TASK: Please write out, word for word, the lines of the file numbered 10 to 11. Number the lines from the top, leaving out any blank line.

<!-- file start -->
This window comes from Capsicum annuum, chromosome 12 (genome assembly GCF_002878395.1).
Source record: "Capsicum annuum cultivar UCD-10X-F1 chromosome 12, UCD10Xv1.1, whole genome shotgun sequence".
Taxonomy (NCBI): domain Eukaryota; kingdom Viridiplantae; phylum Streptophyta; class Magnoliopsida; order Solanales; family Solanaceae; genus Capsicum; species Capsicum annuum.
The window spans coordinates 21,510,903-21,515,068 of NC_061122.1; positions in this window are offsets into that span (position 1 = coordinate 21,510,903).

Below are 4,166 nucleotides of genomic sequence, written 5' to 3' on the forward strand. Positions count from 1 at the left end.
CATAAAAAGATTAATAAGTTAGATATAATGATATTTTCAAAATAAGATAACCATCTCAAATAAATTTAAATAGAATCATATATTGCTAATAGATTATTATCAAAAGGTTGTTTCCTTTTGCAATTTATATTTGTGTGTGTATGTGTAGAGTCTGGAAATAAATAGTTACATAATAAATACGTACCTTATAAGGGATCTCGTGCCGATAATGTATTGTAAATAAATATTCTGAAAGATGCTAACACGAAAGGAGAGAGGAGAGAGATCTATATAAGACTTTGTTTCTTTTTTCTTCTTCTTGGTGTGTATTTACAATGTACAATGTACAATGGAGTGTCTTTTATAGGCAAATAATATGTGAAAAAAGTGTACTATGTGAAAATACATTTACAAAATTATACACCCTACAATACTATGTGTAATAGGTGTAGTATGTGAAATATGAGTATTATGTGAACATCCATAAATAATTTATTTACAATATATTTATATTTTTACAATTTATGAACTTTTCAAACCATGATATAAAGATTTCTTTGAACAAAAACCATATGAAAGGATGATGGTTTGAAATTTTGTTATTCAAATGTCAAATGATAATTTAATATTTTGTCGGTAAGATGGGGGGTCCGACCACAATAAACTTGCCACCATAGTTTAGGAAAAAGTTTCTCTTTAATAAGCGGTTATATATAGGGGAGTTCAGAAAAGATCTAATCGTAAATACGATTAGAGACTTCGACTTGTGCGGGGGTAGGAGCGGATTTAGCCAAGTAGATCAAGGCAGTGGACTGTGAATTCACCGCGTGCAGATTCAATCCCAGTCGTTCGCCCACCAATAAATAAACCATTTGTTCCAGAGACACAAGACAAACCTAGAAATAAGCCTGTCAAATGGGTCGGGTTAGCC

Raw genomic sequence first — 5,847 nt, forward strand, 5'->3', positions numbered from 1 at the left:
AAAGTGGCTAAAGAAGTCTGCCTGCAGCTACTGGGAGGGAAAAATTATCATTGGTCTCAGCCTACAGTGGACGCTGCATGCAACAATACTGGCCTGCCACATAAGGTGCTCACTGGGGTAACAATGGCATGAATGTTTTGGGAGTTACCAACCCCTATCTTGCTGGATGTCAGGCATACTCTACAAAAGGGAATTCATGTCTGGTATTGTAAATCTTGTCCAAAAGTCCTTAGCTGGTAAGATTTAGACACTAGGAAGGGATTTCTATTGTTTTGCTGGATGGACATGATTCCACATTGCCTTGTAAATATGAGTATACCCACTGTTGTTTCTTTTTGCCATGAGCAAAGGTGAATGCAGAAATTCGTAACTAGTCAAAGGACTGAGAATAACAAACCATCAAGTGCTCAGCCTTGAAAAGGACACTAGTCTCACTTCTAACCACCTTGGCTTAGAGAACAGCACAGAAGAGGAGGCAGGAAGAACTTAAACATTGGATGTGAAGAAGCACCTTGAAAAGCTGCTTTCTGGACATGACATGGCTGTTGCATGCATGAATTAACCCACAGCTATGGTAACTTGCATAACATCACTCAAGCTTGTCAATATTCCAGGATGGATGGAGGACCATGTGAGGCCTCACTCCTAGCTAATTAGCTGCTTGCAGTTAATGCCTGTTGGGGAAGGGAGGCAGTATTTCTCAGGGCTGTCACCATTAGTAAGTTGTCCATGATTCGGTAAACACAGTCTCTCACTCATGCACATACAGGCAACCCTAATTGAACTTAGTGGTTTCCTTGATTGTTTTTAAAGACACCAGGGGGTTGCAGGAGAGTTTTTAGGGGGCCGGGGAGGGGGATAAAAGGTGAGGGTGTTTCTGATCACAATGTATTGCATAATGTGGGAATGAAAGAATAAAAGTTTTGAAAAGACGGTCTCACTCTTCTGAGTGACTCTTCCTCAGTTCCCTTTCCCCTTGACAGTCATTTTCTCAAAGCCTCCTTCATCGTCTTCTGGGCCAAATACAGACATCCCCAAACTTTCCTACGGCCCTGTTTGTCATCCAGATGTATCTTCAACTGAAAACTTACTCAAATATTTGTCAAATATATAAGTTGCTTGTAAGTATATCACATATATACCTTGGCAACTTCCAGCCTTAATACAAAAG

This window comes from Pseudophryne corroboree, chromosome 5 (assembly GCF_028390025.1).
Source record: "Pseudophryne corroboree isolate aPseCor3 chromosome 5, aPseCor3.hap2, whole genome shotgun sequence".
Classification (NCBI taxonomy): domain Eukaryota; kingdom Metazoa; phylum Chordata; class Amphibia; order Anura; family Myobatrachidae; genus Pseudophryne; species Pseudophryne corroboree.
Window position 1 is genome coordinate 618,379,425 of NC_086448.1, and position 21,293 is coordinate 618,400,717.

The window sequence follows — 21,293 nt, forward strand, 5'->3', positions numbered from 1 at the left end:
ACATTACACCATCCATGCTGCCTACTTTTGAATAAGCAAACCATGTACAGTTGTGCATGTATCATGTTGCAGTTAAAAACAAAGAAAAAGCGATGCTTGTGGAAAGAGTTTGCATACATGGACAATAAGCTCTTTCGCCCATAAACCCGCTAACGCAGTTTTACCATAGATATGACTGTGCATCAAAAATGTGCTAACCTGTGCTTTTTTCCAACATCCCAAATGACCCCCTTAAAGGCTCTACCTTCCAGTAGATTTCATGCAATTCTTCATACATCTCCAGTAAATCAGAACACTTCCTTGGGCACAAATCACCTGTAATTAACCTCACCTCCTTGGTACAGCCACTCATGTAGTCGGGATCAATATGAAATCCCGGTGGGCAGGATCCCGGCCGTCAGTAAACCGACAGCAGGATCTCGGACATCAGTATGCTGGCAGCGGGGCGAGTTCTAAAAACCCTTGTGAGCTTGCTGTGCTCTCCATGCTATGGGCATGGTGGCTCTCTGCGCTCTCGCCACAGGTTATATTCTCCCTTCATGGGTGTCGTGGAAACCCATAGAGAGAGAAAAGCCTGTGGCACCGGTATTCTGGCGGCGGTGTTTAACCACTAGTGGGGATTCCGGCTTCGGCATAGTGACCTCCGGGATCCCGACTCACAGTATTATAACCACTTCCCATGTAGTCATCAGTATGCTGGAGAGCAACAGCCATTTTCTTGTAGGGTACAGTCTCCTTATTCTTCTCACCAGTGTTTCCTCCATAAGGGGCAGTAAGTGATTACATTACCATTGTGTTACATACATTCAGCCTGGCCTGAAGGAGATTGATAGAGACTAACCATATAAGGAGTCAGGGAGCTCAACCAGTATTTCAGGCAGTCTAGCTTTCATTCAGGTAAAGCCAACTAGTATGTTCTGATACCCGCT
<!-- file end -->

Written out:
Source record: "Pseudophryne corroboree isolate aPseCor3 chromosome 5, aPseCor3.hap2, whole genome shotgun sequence".
Classification (NCBI taxonomy): domain Eukaryota; kingdom Metazoa; phylum Chordata; class Amphibia; order Anura; family Myobatrachidae; genus Pseudophryne; species Pseudophryne corroboree.